Sir, - Barry Rubin's critique should be heeded ("Liar, liar, pants on cease-fire," December 22). Hamas's strength is illusory. It has set long-term military goals in accordance with Prof. Daniel Pipes's understanding of the Western mentality. The Westerner "tends to prefer political correctness and conflict resolution, or even appeasement" to military victory. Hamas is strategically relying on this Western mind-set.
This gives Israel the opportunity to exploit Hamas's military and economic weakness and defeat the enemy. According to Pipes, peace is only possible after victory. Let's hope the victory is Israel's.
Sir, - Aaron Bashani's letter ("For Arab & Jew, both," December 21) sounded like the usual apologia that shows Arabs aren't yet ready for peace, complaining about "collective punishment" when 95 percent of Palestinian parliament seats, chosen in a fair and open election, went to three parties, Fatah, Hamas and Islamic Jihad, whose founding documents openly call for Israel's destruction.
As the Hague Conventions clearly state, collective punishment is outlawed only in retaliation for acts of individuals. When a collective society openly and freely chooses to wage a war of extermination against a sovereign nation, it has no right to complain about collective punishment.
Sir, - Tzipi Livni and Binyamin Netanyahu have both said that if elected, they will crush Hamas. I am surprised they haven't given Hamas the date and time of the proposed military onslaught.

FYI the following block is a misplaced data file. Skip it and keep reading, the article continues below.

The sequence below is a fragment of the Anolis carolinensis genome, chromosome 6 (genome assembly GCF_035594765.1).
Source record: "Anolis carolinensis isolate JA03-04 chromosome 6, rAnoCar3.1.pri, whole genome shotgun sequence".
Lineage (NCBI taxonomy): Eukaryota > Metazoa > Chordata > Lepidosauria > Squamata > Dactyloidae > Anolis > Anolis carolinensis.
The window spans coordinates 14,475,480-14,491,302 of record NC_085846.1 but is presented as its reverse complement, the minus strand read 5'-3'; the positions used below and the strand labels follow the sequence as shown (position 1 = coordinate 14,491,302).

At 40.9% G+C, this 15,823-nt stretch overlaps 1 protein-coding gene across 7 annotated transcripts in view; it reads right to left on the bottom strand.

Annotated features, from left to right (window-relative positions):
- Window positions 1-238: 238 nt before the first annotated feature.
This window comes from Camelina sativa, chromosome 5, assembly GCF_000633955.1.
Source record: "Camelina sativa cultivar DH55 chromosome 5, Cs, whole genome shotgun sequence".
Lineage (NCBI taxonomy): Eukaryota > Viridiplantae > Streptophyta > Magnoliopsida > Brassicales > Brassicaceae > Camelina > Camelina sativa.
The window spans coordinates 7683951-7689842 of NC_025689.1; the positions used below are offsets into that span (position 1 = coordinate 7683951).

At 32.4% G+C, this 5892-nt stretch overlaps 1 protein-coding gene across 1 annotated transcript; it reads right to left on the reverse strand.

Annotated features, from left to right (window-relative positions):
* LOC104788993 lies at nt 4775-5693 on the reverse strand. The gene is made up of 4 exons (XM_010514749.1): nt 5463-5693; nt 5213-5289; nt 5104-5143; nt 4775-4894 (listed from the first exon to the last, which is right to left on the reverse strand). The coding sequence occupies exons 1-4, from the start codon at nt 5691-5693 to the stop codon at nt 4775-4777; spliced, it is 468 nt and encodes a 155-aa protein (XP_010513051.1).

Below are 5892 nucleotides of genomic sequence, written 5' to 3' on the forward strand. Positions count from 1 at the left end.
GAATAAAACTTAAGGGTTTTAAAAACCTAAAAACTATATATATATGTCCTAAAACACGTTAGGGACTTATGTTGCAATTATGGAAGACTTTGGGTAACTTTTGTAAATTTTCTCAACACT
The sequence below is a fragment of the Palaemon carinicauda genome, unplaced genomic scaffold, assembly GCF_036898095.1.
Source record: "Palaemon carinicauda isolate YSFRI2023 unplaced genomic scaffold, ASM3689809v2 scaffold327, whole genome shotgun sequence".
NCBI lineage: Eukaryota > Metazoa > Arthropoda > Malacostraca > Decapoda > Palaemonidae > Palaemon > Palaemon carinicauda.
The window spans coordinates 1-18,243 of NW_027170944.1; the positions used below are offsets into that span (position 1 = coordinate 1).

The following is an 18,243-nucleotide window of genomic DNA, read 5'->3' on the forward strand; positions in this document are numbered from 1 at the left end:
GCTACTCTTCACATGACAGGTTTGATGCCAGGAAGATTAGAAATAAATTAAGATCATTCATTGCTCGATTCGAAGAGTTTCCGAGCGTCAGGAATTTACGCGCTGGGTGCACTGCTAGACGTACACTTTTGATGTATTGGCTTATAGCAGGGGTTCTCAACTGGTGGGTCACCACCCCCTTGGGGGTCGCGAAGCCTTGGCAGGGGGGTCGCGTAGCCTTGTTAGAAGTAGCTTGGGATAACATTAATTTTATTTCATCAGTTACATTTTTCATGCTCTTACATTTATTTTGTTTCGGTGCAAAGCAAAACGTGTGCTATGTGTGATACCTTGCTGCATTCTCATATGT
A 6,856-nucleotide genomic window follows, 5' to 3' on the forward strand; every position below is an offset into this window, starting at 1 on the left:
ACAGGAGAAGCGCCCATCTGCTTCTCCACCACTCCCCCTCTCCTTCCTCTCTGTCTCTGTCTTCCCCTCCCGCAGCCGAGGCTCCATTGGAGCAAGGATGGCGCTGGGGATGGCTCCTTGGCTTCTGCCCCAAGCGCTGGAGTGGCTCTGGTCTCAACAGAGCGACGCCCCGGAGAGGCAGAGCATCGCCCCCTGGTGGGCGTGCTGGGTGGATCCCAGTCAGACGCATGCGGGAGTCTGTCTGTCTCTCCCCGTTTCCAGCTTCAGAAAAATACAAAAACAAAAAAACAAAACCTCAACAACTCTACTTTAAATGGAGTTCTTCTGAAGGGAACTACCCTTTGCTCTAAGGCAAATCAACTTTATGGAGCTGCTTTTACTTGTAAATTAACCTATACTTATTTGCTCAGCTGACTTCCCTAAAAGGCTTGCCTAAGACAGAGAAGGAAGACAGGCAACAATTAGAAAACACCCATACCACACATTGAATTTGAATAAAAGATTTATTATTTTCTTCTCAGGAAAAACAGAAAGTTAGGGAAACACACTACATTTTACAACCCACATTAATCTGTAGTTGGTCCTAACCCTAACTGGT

There was a time when everyone knew that the Israelis, if attacked, would hit back. This element of reprisal has gone and our enemies regard us as weaklings.
If only our government officials would keep their mouths tightly shut and not tell the world their intentions. Olmert and Barak are certainly guilty where this is concerned, and it looks like our future leaders intend following the same pattern ("Livni vows to topple Hamas if elected PM," December 22).
No free rides from me
Sir, - Re "Poll: Haredim want to go to college" (December 22): I find it astounding that the researchers who carried out a survey of haredim wanting an education recommend that the state (and philanthropists) help them get an education and economic support.
This sector has access to public elementary and high schools just as the rest of the country does. Most haredim do not serve in the army, but have now decided that they want help because they are unprepared for higher education. And that someone else should pay for it. This sector needs to understand that if you shun basic education when it is available, you pay the price. Perhaps this understanding will help the next generation prepare for real life.
It is not just about receiving, it is also about giving back. I, for one, am not interested in donating my back and pocketbook for a free ride.
Sir, - Liat Collins hit the nail on the head in pointing out that the Madoff fiasco has exposed the lack of Jewish and family values within the Jewish community ("Misplaced trust and trust funds," December 21). It is the irrational need to accumulate vast amounts of wealth at any expense that is most disturbing.
This reader is mystified by a man such as Bernard Madoff. Why cause so much devastation and destruction when he already enjoyed such fame and fortune? What drives a man like this to do such evil? Why violate the trust people placed in him? Hopefully, time will tell.
One can only hope that a lesson of modesty will be gained.